Energy efficient tax credits (and savings) still existby Tim Manni
The good news is that certain tax advantages remain in place for energy-efficient home improvements. The bad news is that the tax breaks are smaller and there are some catches that may prevent you from qualifying at all.
While the bulk of the energy-efficient credits expired at the end of 2010, a bill passed back in December allowed for certain tax breaks to remain in effect:
The tax law passed in December extends a federal tax credit through 2011 for people who make their homes more energy efficient. The catch: The government reduced the credit to pre-2009 levels. This means that taxpayers will be able to get a maximum $500 lifetime credit for up to 10% of costs of making their home more efficient. That’s down drastically from the maximum $1,500 credit that covered up to 30% of expenses which taxpayers could claim in tax years 2009 and 2010. (Now and then, you’d have to spend at least $5,000 to get the maximum credit.)
The new rules also limit how much of the federal tax credit can be awarded for various types of equipment. Windows get the most stringent rules. If you spend up to $2,000 this year to install new windows you can get a maximum $200 credit—but after getting that credit, you can’t claim any tax credits for windows in future years, not even if you get even more efficient windows later or move to a new home and install such windows there.
The caps on other types of equipments reset annually. So you can get a $150 credit for a furnace or hot water boiler in 2011, and again in 2012 if you upgrade. The credit is capped at $50 a year for smaller equipment like an advanced main circulating fan (they make furnaces more efficient), but can be as high as $300 for most other types of qualified property.
Are energy-efficient home improvements still worth it?
Even without a tax credit, certain energy-efficient improvements can save you significantly over the long haul, providing you with a real return on your investment.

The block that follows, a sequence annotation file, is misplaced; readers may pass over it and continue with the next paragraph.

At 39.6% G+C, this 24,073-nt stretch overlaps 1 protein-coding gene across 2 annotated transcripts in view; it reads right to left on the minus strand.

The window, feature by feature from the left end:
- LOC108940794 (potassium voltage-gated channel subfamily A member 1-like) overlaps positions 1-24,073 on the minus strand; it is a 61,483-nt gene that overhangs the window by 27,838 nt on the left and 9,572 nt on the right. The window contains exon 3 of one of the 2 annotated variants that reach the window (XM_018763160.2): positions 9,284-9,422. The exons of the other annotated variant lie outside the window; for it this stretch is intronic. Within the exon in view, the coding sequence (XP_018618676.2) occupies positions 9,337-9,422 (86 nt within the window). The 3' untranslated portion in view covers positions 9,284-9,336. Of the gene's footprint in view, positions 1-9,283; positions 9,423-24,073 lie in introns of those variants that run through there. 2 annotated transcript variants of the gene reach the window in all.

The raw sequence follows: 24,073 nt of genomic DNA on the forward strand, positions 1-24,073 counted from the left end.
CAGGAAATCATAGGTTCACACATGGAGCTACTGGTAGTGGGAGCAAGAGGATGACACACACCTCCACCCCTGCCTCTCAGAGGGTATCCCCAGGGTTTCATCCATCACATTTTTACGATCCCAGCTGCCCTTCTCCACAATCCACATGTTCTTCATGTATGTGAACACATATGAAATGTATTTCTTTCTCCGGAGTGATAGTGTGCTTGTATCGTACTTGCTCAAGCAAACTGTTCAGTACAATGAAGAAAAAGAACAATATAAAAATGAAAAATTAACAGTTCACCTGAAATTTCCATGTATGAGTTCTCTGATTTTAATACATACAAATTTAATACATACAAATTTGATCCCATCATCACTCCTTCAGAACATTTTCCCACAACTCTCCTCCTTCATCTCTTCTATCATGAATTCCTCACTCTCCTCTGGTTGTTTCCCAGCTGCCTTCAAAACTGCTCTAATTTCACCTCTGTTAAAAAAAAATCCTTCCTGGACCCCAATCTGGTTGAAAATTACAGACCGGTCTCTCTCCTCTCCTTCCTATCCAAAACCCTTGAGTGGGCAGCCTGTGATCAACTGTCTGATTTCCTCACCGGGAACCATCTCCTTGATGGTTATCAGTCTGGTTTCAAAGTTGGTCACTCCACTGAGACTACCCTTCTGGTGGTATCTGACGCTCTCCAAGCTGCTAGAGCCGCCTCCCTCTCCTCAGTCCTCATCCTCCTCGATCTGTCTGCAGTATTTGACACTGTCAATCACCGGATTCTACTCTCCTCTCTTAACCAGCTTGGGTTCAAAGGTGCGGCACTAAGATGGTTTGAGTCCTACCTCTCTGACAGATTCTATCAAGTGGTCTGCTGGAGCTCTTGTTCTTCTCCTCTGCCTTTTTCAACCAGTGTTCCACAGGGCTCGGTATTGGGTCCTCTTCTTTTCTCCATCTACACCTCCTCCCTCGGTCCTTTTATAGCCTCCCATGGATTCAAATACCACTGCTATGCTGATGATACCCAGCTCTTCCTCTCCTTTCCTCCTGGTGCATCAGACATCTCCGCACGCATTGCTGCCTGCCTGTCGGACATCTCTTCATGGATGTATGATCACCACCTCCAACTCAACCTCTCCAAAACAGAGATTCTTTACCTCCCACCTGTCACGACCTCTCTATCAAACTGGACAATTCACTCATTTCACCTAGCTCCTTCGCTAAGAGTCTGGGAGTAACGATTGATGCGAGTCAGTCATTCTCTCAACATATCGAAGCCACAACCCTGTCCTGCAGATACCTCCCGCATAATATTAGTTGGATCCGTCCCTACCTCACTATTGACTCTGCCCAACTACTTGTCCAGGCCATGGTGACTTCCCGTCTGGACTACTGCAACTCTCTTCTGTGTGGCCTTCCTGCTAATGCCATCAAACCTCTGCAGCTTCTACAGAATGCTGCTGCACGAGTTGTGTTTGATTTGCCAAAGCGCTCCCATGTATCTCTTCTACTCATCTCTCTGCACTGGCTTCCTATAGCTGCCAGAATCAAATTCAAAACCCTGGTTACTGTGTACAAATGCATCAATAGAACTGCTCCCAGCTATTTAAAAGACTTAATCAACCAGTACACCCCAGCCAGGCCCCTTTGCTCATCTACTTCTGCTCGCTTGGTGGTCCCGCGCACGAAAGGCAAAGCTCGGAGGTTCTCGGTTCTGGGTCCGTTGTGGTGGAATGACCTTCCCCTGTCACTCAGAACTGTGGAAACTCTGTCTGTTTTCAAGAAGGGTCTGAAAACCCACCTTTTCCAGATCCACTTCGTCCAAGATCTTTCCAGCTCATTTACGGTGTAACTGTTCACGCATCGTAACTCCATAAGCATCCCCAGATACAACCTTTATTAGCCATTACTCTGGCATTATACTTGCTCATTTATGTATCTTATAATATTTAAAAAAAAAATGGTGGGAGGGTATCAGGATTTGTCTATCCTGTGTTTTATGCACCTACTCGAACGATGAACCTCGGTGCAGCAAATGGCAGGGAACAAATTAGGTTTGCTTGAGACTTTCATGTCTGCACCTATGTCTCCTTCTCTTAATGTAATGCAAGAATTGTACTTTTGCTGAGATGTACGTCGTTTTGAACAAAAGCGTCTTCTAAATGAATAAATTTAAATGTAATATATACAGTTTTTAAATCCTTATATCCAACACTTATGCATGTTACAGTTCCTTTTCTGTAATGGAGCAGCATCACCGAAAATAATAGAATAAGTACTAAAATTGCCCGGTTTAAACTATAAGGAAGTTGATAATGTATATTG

-To see which improvements still qualify for a federal tax credit, be sure to visit EnergyStar.gov to find out-
“There are numerous projects you can undertake right now that will make your home more comfortable,” wrote HSH.com contributing writer Shannon Dauphin. “Those start paying for themselves immediately, as they shave dollars off your utility bills.”
Here’s where you should begin
You can start by adding or installing new insulation and sealing up those drafty portions of your home. These types of cost-friendly improvements tend to pay for themselves almost immediately. “But even if it didn’t, said green home expert Matt Grocoff, it makes your home much more comfortable, and that makes it worthwhile.”
Dauphin writes, “The lighting in your home also contributes to the comfort factor. ‘Anyone who still has incandescent light bulbs should just take a 20-dollar bill and set it on fire right now,’ Grocoff says. As the industry phases out incandescent light bulbs over the next few years, he recommends homeowners switch to lighting that is not only energy-efficient but that has the right ‘coloring’ for your room. The right light bulb can both flatter a room and save you 70 to 90 percent on lighting costs.”
Want to learn more about how you can save with energy-efficient home improvements, even without a tax credit? Be sure to read our article “Save green on energy-efficient home improvements, even without a tax credit.”